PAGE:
I have a hard time believing Sanders opposes “soda taxes.” I do not have a hard time believing that Sanders would favor bans on cigarettes. I do wonder how potential Sanders voters in tobacco states feel about his position. I also wonder how banning cigarettes and legalizing marijuana, both of which are smoked, is logically consistent, as well as Sanders’ apparent amnesia over the most famous attempt to federally ban something bad for you if misused, Prohibition.
Meanwhile, there is The Donald, of whom The Daily Wire reports:
Thursday morning, asked on the Today Show whether he believed in raising taxes on the wealthy, Donald Trump, the frontrunner for the GOP nomination for president, gave a reply that illuminated how much of a Democrat in GOP clothing the Orange-Haired One is, replying, “I do, I do.”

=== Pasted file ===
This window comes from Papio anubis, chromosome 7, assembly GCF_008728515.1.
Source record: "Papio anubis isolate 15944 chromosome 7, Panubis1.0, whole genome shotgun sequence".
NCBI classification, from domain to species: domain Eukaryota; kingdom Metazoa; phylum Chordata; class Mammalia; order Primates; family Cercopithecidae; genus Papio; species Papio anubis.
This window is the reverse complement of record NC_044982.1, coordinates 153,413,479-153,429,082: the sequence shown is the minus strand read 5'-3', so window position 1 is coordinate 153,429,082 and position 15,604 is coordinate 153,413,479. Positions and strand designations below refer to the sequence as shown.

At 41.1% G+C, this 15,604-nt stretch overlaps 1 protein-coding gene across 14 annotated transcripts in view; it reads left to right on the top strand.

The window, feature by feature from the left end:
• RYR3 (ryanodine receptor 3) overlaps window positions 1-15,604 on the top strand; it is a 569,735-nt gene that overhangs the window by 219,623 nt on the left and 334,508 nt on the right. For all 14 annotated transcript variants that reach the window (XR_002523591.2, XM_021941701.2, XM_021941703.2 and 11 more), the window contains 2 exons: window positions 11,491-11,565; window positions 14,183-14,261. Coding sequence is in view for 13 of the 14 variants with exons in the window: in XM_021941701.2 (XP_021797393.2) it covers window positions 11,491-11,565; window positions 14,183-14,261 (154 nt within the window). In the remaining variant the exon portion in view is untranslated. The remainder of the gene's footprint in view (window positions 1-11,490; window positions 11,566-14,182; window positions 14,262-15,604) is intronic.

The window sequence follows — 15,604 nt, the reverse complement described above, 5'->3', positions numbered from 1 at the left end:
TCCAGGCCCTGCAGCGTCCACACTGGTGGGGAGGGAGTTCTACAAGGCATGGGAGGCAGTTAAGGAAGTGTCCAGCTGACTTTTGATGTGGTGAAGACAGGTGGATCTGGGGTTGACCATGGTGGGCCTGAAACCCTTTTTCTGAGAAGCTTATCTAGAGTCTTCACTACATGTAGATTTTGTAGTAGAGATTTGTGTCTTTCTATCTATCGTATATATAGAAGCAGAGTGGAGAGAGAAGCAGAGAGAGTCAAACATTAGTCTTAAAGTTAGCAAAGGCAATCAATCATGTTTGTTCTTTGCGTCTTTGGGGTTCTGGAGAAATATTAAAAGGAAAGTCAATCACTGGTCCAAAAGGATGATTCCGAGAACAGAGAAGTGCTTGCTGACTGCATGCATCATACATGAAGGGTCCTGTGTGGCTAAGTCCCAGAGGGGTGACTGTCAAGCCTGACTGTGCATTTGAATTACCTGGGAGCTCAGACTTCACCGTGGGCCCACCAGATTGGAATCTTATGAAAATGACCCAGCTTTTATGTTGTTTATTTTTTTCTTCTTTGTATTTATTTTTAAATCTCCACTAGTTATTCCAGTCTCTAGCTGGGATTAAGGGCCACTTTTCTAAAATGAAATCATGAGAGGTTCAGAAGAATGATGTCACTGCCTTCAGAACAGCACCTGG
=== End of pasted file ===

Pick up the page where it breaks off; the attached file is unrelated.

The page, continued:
As time passes, Trump is becoming almost indistinguishable from Bernie Sanders. Daily Wire Editor-in-Chief saw this back in February, in a piece delineating how alike the two men were on numerous policies. For the sake of solely concentrating on their similarities vis-à-vis economic policy, here’s Shapiro’s section on that:
They’re both anti-establishment candidates who bash Wall Street. Here’s Trump from his victory speech last night:
It’s special interests’ money, and this is on both sides. This is on the Republican side, the Democrat side, money just pouring into commercials. These are special interests, folks. These are lobbyists. These are people that don’t necessarily love our country. They don’t have the best interests of the country at heart.